Over the past decade or two, tourism has spawned countless campaigns of resistance and protest throughout the developing world. Sometimes they culminate in violence – between indigenous people and resort developers, for instance. But they rarely lead to direct attacks on tourists (as when tourist coaches were pelted with cow dung in Goa) and therefore rarely reach western ears. And although there is also a growing international movement critical of mass tourism and pressing for greener and more socially aware travel, this has taken the conventional civil-society route of lobbying, publicity and awareness-raising; and it has faced an industry that doesn’t really want to know and a clientele that has been given no good reason to care. Both responses, the local and the global, nevertheless constitute the background from which deadlier and more overtly “political” attacks on tourists – Mombasa, Bali, Luxor in Egypt in 1997, and so on – emerge.

What unites all these strands of resistance is the dawning realisation that tourism is the cutting edge of western development and that, like much of western development, it doesn’t work – or at least it doesn’t work anything like so well as it was supposed to. It destroys landscapes and natural resources. It brings in foreign currency earnings, but much of these are sucked back out again because tourist facilities are often owned by multinational companies – in less developed countries such losses have been put as high as 70 per cent. Most of the financial benefits, in any case, accrue to local or national elites, accentuating income polarities. And the low-paid jobs it does create are not self-reliant: they can be blown away by distant tremors in financial markets.

Perhaps most offensively for those on the receiving end, tourism is a powerful cultural solvent; it takes customs and beliefs that are locally rooted and distinctive, puts them into the global blending machine and turns them into the liquefied gunk to which a mass market has been primed to respond. One consequence is the phenomenon known as “staged authenticity”, in which a cultural tradition, once celebrated for its own sake and out of a belief in its intrinsic value, turns into a tourist spectacle and thus, insidiously, into a performance. In Thailand, where many local government staff are told to dress up in national costume at the office, the people are reasonably shameless about this, inventing new “cultural” festivals and plagiarising foreign ones – the northern (Buddhist) city of Chiang Mai has taken to celebrating the (Christian) festival of Mardi Gras. Even here, however, undercurrents exist. The tourism authority tells us that the water-throwing at Thai New Year in April is “good-natured”. So it may be. But tourists often find they get very wet indeed. The odd ice cube in the water suggests that the joke has an edge to it.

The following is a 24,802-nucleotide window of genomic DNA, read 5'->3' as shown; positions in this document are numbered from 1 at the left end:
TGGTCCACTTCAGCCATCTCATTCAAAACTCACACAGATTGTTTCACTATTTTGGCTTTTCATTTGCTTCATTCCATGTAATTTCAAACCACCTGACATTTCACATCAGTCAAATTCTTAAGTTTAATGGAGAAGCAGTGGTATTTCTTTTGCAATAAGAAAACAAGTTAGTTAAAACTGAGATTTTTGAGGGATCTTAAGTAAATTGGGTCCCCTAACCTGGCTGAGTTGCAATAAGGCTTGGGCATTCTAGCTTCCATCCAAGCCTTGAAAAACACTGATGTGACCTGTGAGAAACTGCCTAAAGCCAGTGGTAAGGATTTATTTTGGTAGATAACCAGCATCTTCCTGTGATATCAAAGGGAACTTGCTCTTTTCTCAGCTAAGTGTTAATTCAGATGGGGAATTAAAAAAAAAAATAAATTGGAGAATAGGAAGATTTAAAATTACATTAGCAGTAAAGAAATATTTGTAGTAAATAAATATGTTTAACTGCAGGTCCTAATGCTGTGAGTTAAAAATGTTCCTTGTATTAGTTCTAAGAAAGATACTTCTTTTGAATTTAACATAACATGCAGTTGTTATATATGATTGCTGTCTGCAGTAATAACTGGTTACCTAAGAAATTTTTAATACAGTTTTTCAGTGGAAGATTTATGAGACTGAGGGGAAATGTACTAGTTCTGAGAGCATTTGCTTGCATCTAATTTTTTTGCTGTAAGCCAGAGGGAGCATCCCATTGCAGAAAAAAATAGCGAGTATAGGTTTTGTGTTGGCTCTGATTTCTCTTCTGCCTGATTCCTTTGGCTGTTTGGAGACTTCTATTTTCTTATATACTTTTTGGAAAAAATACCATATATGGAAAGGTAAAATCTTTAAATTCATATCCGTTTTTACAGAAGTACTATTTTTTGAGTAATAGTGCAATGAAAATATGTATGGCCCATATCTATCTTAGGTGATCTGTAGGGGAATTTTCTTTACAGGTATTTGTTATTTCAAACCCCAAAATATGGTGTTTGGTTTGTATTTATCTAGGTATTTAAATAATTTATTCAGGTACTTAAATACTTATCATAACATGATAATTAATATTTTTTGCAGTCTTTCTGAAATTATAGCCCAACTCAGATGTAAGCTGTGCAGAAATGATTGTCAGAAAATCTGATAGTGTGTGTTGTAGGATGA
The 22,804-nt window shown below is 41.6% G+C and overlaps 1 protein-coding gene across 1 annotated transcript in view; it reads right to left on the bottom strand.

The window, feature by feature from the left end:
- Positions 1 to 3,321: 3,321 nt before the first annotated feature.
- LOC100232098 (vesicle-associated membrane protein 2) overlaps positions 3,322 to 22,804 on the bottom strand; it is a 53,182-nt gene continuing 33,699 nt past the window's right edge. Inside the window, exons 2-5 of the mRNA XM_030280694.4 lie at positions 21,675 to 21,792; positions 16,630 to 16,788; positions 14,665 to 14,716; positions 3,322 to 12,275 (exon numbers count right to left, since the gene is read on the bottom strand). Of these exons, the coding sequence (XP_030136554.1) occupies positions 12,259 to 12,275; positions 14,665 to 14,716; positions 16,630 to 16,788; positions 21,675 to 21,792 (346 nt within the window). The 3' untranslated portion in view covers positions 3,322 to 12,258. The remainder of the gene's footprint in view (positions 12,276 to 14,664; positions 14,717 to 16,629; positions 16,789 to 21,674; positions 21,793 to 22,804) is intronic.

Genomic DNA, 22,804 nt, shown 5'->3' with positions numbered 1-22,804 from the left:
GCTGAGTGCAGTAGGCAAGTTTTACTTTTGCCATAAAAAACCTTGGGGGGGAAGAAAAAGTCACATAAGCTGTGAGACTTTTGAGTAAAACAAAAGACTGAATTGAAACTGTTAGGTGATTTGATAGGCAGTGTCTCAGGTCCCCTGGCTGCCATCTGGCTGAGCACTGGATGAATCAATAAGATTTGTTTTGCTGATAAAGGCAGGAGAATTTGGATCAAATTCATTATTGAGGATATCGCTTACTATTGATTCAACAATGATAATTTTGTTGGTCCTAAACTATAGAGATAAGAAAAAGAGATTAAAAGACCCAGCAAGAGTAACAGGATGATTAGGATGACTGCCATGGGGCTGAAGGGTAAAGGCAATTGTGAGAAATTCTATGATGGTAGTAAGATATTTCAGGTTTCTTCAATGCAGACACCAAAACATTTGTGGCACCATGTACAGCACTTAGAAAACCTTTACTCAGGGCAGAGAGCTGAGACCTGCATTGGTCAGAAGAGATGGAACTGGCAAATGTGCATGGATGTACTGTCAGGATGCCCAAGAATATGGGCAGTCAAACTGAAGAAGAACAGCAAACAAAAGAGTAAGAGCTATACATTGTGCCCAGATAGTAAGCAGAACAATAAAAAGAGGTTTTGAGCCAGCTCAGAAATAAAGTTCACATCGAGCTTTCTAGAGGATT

For many people in the developing world, the tourist is development made flesh, the nearest they get to an embodiment of western values. Helena Norberg-Hodge, in her modern classic Ancient Futures: learning from Ladakh, describes how tourists awe and intimidate indigenous peoples and ultimately undermine their value systems, giving an impression of constant leisure, special powers and “inexhaustible wealth”. Yet those same tourists miss the quality of family or community relations, or the spiritual wealth, of places such as Ladakh: they see only “poverty” and “backwardness”.

Two cultures colliding and misunderstanding each other. It’s not very far from here to the fundamentalists’ characterisation of tourism as a kind of post-colonial “invasion” – a word, interestingly, that Norberg-Hodge uses about its arrival in Ladakh. And for all the pretensions at the snootier end of the tourism market that the “independent traveller” is somehow a superior being to the package holidaymaker, the one usually follows the other. The hippies were the first to Goa, back in the 1960s and 1970s, but package hotels have now covered the coastline in concrete. In any case, both carry the label “made in the west”; it is idle to pretend that “independent” travel, whether that means high-priced safaris in East Africa or backpacking round the world with assorted Lonely Planet guides in your rucksack, isn’t as much a phenomenon of a mass culture as a fortnight in Magaluf.

Given that there’s good reason to regard tourists as the shock troops of development and post-colonialism, therefore, it’s really not surprising, however awful the consequences, that they find themselves targeted by anti-western militants. What is surprising is that the tourists themselves, when it happens, are surprised. A few inquiries, a little bit of thought, would surely indicate that much of the planet is in turmoil or despair and that to go on partying in the midst of it all, or trying to “find oneself”, is at the very least in questionable taste. But even if the good times go on rolling, it’s clear that this conspiracy of silence will no longer do. If industry refuses to spell out the issues and risks, individual travellers will have to do it for themselves – or risk paying the price. For independent travellers and package tourists alike, the world is getting steadily more dangerous. Innocence may be blameless; ignorance, after Bali and Mombasa, looks all too culpable.